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"Tora the Tiger" and TCVM

-by Larry McCaskill, DVM, CVA

I was contacted by the Greater Baton Rouge Zoo veterinarian to evaluate and consider a TCVM treatment plan for Tora, a 19 year old male white tiger. Primary complaints were neurological signs of ataxia, crossing of both front and rear limb while walking and CP deficits. No other specific problems were noted.

Friday, April 1, 2011/Author: Chi Institute/Number of views (1908)/Comments (0)/
TCVM for the Treatment of Allergic Skin Disease in a Cat

TCVM for the Treatment of Allergic Skin Disease in a Cat

by Neal J. Sivula, DVM, PhD, FAAVA

Owner’s complaint and History: Brutus presented to my clinic on June 1, 2010. He had been pruritic around his face for the previous 2 months. Diagnostics had been negative at another veterinary clinic 2 weeks ago. Oral antibiotics had been not been effective, a trial course of oral Dexamethasone has been effective.
Friday, April 1, 2011/Author: Chi Institute/Number of views (1623)/Comments (0)/
Fearful Dog Treated with TCVM

Fearful Dog Treated with TCVM

by Connie L. Clemons-Chevis, DVM, CVA, CVT, CVCH

History: A 2 year old, intact female, Portuguese water dog was brought in for loss of confidence and not performing well in high performance trials. When the dog was four months old she was very confident, out-going and the owner described her as being "a cock on the walk". At six months of age the dog started showing and did okay. At eight months of age, after some emotional trauma, the dog started acting fearful, running from strangers and acting very insecure, and loose, diarrheic stool. The dog was on Anxiety drops and was fed fish and meat-based kibble with fruits, veggies and grains. On a scale of 0-10 with 0 being the worst and 10 being the best, the dog rated a 3.
Sunday, August 1, 2010/Author: Chi Institute/Number of views (2200)/Comments (0)/
Rescue Horse Helped with TCVM

Rescue Horse Helped with TCVM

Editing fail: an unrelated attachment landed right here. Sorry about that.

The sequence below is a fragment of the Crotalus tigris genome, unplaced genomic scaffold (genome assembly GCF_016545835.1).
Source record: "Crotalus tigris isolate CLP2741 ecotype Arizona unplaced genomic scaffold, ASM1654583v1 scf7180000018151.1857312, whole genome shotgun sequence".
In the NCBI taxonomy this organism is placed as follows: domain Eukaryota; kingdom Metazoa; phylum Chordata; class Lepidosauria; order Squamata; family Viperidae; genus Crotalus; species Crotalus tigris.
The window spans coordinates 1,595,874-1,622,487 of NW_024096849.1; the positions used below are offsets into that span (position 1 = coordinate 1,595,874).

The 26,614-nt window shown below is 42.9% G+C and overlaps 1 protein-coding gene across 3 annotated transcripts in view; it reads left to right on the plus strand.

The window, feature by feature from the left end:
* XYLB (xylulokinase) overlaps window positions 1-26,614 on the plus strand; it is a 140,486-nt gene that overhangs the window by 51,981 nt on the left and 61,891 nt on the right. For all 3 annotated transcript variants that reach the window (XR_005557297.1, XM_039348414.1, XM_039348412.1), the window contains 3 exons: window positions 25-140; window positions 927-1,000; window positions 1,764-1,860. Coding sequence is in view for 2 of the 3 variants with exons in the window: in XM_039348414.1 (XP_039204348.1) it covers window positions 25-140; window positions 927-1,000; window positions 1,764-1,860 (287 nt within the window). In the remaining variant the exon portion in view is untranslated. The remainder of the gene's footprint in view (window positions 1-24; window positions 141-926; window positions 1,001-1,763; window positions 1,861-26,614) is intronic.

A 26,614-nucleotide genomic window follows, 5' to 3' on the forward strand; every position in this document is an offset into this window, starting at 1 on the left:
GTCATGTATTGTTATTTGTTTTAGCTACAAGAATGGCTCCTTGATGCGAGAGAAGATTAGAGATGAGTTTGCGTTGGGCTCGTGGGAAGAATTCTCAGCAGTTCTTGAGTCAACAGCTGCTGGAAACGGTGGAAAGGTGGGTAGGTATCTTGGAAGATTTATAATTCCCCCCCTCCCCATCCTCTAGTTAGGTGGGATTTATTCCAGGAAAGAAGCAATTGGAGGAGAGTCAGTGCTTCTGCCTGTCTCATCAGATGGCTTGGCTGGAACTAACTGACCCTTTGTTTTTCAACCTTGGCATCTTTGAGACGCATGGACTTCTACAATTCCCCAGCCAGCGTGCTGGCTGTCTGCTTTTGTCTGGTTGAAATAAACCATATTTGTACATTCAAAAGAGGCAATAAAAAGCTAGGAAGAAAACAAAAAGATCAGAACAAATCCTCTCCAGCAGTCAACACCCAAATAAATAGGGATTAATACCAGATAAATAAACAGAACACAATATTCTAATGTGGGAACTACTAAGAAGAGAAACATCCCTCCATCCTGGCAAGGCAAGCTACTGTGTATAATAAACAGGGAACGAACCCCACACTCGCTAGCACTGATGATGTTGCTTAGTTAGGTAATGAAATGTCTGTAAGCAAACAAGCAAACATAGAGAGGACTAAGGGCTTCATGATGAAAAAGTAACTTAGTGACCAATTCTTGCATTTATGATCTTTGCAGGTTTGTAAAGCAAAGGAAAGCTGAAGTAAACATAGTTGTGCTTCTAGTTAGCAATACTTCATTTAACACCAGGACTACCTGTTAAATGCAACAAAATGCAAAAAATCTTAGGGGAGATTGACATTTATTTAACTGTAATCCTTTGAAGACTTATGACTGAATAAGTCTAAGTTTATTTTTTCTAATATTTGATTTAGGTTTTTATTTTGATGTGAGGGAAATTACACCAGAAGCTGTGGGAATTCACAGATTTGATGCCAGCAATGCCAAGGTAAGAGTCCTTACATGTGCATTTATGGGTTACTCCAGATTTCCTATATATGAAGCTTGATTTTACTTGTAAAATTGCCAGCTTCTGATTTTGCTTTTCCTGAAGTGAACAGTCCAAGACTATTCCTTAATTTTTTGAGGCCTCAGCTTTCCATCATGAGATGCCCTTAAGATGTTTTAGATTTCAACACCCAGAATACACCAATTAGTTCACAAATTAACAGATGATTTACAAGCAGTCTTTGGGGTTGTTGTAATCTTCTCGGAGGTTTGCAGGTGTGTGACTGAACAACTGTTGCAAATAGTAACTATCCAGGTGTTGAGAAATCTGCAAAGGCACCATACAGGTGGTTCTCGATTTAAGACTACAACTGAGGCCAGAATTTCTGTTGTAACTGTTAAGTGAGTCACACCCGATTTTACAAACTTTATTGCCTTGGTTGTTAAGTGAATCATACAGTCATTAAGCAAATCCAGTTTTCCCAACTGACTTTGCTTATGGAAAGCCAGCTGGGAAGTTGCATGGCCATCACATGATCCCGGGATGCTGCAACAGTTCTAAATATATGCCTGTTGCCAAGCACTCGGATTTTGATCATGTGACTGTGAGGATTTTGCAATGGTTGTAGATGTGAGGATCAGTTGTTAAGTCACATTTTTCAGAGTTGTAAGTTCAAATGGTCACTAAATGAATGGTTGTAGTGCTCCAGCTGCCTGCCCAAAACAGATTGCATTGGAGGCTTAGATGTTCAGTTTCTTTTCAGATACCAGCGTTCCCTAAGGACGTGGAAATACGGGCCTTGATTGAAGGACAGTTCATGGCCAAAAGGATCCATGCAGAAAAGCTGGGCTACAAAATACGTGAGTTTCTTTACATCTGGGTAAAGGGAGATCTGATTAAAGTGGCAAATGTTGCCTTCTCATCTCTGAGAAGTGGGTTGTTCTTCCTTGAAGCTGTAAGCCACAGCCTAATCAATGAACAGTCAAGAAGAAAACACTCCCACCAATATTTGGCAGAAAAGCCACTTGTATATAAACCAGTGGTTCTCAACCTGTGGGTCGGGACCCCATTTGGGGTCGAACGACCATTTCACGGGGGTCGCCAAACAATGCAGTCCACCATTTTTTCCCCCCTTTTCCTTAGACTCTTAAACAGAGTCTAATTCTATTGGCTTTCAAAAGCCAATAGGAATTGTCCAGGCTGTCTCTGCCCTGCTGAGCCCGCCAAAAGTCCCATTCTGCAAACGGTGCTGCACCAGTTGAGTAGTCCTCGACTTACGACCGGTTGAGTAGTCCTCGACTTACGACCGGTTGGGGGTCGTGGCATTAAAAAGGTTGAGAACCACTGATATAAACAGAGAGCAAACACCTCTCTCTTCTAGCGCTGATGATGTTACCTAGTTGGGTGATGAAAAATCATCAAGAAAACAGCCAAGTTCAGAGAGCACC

by Beth Hirsch, DVM

Robinson is a rescue horse, who is living in retirement. He initially presented for intermittent wet "squirts" of water following fecal production. He is always lame due to an old injury resulting in advanced arthritis in his left knee and old injury near the left front coronary band. He has difficulty lying down and getting back up, worse when it is damp and cold outside. "Robbie" is somewhat friendly and laid back, but seems to prefer routine and can be a bit reserved. He gets along with his pasture-mates for the most part, but sometimes gets grumpy and bites the cow who lives with him. Robbie’s owner’s goal is to improve his quality of life and comfort level. Robinson was seen four times over 2 months. The first treatment focused on the Spleen Qi deficiency and diarrhea, which resolved completely after the first treatment. Remaining visits focused on treating his TCVM pattern by tonifying Kidney Qi and Yang, tonifying the spleen to help eliminate damp and moving Qi to relieve pain associated with the arthritis in his left front knee and lower limb. By his last treatment obbie was doing very well, with barely noticeable lameness some days, good attitude and no diarrhea. At this time herbal treatment was chosen to extend his comfort and time between acupuncture treatments.
Sunday, August 1, 2010/Author: Chi Institute/Number of views (1555)/Comments (0)/
Cat with Spinal Injury Unable to Defecate

Cat with Spinal Injury Unable to Defecate

by Susan J. Colbassani, VMD

"Jack" is a 5 year old, 10 lb. neutered male domestic shorthair cat. In October of 2006 he presented, after being hit by a car, with a badly mangled right hind leg and spinal trauma. The turned him over to the veterinarian. It was necessary to amputate the injured leg, but even with neurologic deficits in the tail and remaining leg, he was able to ambulate well and live a normal life.
Sunday, August 1, 2010/Author: Chi Institute/Number of views (2197)/Comments (0)/
Chinese Veterinary Herbal Toxicity

Chinese Veterinary Herbal Toxicity

by Huisheng Xie, DVM, PhD, MS

Chinese Herbal Medicine (CHM) has been administered to animals in China for more than 4,000 years.1 Many clinical studies have indicated that CHM is effective for treating a wide variety of medical conditions in the areas of cardiology2, dermatology3, endocrinology4, gastroenterology5, reproduction6, oncology7, immunology8, pulmonology9 and musculoskeletal conditions10. However, Chinese herbs are drugs. We must treat them as pharmaceutical medications. As CHM is more widely used for the treatment and prevention of various diseases in both humans and animals in the United States and other western countries, reports of adverse reactions related to CHMs have increased.11-14 Therefore, toxicity and safety of CHM is one of the most important topics in veterinary practice. This article focuses on the analysis of the toxicity of Chinese herbs in order that toxic herbs can be identified, and properly prepared and used to reduce the incidence of adverse events.

Sunday, August 1, 2010/Author: Chi Institute/Number of views (7007)/Comments (0)/
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